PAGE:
The Ability to Say “I Don’t Know”

Issue 9 and Volume 114.

By Rodger Zawodniak, Plant Superintendent, Platte Generating Station

As I brood over the recent Gulf oil disaster and how a debacle of this magnitude could possibly occur, the potential for a catastrophe at my plant instinctively comes to mind.

If a huge multinational company with a wealth of technical resources could not anticipate and prevent perhaps the worst man-made disaster ever, how could my small staff avert a comparatively trivial incident? Mechanical, welding and fire codes come to mind along with coal dust, generator hydrogen and turbine lube oil. I think about green operators, complacent mechanics, the electrician who “knows all the shortcuts” and hearing the phrase “But we’ve done it this way for 30 years!”

Finally, I am reminded of Murphy’s Law, “If anything can go wrong, it will,” and Murphy’s Corollary, “Just when you think things cannot get any worse, they will.” Without minimizing others’ actions (or the lack thereof) which may elevate risk and contribute to precarious situations, I must first look in the mirror at myself. Instead of focusing on others’ shortcomings, I must first focus on my own deficits.

Could any of my actions or behaviors influence Murphy’s Law to come into play? Which of my behaviors could turn an adverse situation into a calamity? Do I reach out to others for guidance? Do I share credit with others? Do I ever exhibit a “know-it-all” attitude? Can I be condescending to others? Do I alienate others? Do others feel free to provide feedback and disagree with me? Am I willing to admit when I’m wrong or that “I don’t know?”

Highly trained managers, especially those in technical fields, often believe our education provides us with powers of control. We frequently understand situations through the perspective from which we have been trained. At times this involves disregarding facts or events that would have a completely different meaning for managers trained in other areas. Ironically, it is the untrained or inexperienced observer who frequently perceives intrinsic errors and looming risks. Often those who lack the emotional, organizational, financial or political commitment to a specific explanation can most clearly recognize the truth.

In younger days as a newly-minted engineer and first-time manager of others, although I couldn’t distinguish the difference between fillet and bevel welds or what a Bridgeport mill looked like, I went to great lengths to demonstrate my self-perceived mental superiority and mastery of all subjects. From my university diplomas on the wall to the oversized name plate on my desk, I had to ensure everyone took notice. As time passed it became increasingly apparent that my coworkers were less likely to offer me their opinions. Sometimes it even appeared others were working against me, or in spite of me, as my colleagues garnered collaboration and support.

Soon, I realized the successful managers weren’t the ones sporting huge college rings or tasseled loafers as I envisioned. Instead, they were the ones wearing jeans, inspecting boilers and driving high-mileage “beaters” with pride. A common thread among these successful technical managers was their ability to admit faults or that they didn’t know something. Additionally, they acknowledged others’ contributions while playing down their own. Although highly respected, these managers were perceived as equals. They didn’t bask in their own glory.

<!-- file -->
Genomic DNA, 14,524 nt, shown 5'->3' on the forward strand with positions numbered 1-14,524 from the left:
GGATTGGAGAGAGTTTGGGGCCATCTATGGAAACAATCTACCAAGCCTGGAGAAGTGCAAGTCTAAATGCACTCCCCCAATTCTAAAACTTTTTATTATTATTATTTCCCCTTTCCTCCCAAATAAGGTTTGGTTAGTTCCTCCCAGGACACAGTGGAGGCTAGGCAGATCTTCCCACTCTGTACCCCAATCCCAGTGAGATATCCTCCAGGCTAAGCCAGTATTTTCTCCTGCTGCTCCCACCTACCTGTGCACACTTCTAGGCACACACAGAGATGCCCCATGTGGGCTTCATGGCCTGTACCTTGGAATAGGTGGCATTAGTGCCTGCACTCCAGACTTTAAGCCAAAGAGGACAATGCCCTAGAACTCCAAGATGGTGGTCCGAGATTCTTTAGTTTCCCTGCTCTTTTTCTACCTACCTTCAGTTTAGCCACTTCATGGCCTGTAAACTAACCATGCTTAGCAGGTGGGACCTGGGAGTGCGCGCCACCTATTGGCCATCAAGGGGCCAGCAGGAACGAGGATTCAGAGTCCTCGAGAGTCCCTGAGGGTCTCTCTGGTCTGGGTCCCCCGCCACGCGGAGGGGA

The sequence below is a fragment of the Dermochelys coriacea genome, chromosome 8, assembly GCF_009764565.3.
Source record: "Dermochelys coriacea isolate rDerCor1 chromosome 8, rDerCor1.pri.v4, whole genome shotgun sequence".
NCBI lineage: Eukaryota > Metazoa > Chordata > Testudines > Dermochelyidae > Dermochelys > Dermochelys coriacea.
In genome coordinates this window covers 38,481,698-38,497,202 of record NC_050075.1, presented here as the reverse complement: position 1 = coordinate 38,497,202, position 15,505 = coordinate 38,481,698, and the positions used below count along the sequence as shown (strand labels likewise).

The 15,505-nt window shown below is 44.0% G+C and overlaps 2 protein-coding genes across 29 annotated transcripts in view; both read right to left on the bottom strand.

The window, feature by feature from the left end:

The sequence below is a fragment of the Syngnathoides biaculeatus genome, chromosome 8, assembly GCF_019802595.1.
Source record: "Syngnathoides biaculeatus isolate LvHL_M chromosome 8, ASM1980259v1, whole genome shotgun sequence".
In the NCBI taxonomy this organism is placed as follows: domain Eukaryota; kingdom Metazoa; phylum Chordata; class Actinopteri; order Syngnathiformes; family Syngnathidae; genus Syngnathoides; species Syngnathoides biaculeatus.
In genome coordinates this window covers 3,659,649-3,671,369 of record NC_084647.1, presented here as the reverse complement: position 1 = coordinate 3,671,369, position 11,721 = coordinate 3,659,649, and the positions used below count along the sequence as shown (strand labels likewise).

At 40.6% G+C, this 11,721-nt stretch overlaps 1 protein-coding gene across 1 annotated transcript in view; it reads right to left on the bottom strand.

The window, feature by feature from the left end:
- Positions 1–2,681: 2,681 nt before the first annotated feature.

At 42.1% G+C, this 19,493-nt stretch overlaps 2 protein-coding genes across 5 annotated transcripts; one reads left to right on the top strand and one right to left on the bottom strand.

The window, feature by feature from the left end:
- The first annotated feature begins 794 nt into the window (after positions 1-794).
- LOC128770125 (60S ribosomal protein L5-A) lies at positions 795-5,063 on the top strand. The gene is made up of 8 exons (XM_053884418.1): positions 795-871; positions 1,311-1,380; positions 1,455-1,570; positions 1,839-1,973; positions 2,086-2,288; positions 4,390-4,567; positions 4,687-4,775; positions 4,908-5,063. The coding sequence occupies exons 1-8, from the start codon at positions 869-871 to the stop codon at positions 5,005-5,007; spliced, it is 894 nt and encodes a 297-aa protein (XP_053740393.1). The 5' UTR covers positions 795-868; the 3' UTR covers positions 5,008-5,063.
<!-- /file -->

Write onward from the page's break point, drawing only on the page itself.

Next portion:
As time passes, I realize the more I learn the less I know. A great epiphany, and lesson in humility, was when I concluded my “guesstimates” were frequently off by 50 percent in either direction. Being comfortable enough to say “I don’t know” is liberating. Perhaps the most cathartic experience is when we can admit to others that they’re “better equipped” than us to perform a particular job or solve a particular problem.

Among the virtues that cannot be taught in any school is the virtue of humility. A popular managerial image consists of an individual with an arrogant swagger, a “one man show” who blazes his own path and stands confident and ready to take on the world. John Wayne, Gen. George S. Patton and Napoleon Bonaparte come to mind. “Humility” doesn’t seem consistent with this image. Frequently, humility is associated with fear, subservience and being somehow “less than.” This image is false. Real humility is a sign of strength, authentic confidence and courage. It is the mark of a true leader.

Rodger Zawodniak is plant superintendent of the Platte Generating Station, a coal-fired power plant in Grand Island, Neb. His experience includes operations, engineering, inspection and maintenance of power generation assets. Following a Bachelor of Science from the University of Illinois-Champaign, he received separate engineering and business graduate degrees and is currently completing a PhD in Industrial & Systems Engineering.

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